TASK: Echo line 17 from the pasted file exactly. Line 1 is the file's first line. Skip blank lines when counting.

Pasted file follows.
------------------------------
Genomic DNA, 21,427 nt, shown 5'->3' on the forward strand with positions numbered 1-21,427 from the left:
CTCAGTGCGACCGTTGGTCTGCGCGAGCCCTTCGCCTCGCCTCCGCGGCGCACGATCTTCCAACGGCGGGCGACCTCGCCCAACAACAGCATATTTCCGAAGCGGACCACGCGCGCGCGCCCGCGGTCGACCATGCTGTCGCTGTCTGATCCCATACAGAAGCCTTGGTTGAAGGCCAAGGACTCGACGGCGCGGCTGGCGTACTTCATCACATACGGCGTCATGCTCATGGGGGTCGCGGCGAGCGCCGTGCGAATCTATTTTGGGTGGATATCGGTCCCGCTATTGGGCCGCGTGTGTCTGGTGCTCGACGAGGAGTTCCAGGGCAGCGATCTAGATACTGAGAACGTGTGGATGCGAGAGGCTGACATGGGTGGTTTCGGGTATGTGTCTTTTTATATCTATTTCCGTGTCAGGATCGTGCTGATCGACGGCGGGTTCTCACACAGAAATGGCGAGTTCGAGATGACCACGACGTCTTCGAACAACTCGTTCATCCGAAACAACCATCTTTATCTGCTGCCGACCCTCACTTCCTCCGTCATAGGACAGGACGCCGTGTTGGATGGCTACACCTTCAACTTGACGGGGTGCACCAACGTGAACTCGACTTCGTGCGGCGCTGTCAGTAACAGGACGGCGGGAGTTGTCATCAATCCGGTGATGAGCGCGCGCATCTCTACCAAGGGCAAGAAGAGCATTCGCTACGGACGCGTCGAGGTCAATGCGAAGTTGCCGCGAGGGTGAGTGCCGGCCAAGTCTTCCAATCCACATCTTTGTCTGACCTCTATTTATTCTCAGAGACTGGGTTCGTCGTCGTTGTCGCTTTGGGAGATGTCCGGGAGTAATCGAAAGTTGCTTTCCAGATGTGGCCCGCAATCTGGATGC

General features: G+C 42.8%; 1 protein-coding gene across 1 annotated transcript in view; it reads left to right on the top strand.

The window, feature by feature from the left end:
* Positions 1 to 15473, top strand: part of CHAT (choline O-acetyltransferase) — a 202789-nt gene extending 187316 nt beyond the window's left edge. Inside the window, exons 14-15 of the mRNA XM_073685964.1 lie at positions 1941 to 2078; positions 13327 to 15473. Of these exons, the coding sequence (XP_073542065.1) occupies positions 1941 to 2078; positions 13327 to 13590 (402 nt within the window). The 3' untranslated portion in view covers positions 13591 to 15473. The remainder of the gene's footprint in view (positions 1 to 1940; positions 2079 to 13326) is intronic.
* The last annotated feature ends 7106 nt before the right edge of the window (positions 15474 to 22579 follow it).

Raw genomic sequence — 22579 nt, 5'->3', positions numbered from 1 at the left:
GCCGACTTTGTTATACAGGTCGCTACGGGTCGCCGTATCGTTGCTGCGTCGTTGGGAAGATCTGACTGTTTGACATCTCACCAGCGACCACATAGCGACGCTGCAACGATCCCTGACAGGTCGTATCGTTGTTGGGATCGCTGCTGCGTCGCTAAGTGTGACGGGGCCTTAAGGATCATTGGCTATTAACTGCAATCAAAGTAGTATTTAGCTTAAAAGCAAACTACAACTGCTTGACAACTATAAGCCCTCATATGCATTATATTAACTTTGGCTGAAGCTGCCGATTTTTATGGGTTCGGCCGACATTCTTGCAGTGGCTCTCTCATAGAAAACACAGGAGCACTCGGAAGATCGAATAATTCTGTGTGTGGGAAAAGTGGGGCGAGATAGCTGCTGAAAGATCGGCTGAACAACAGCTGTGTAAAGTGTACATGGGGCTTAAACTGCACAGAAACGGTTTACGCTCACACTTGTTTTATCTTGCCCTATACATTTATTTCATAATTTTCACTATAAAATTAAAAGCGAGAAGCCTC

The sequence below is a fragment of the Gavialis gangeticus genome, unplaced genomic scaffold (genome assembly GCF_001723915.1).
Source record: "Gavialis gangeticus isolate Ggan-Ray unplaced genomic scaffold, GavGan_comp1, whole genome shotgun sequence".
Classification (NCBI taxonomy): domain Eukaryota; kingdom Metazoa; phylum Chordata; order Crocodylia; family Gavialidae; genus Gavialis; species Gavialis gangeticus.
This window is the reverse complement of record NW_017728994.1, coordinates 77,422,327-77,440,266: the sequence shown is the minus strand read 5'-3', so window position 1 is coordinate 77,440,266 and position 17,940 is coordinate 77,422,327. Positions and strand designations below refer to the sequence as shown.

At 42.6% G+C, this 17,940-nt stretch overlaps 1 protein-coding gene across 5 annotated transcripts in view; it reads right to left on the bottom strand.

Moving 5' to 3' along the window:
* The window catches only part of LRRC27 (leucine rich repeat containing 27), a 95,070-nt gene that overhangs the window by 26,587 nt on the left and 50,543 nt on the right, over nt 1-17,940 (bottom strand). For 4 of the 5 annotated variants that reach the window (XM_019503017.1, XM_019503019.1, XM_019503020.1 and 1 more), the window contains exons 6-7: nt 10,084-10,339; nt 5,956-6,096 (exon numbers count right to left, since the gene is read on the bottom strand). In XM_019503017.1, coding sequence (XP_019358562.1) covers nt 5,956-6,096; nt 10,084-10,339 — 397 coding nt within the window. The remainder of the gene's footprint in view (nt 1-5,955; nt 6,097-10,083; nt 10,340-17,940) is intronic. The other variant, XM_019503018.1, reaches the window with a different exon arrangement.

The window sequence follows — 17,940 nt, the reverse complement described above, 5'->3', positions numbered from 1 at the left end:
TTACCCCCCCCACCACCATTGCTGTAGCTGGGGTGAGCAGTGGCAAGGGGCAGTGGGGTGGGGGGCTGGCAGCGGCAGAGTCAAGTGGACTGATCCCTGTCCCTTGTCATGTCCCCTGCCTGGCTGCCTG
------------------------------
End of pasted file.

TTACCCCCCCCACCACCATTGCTGTAGCTGGGGTGAGCAGTGGCAAGGGGCAGTGGGGTGGGGGGCTGGCAGCGGCAGAGTCAAGTGGACTGATCCCTGTCCCTTGTCATGTCCCCTGCCTGGCTGCCTG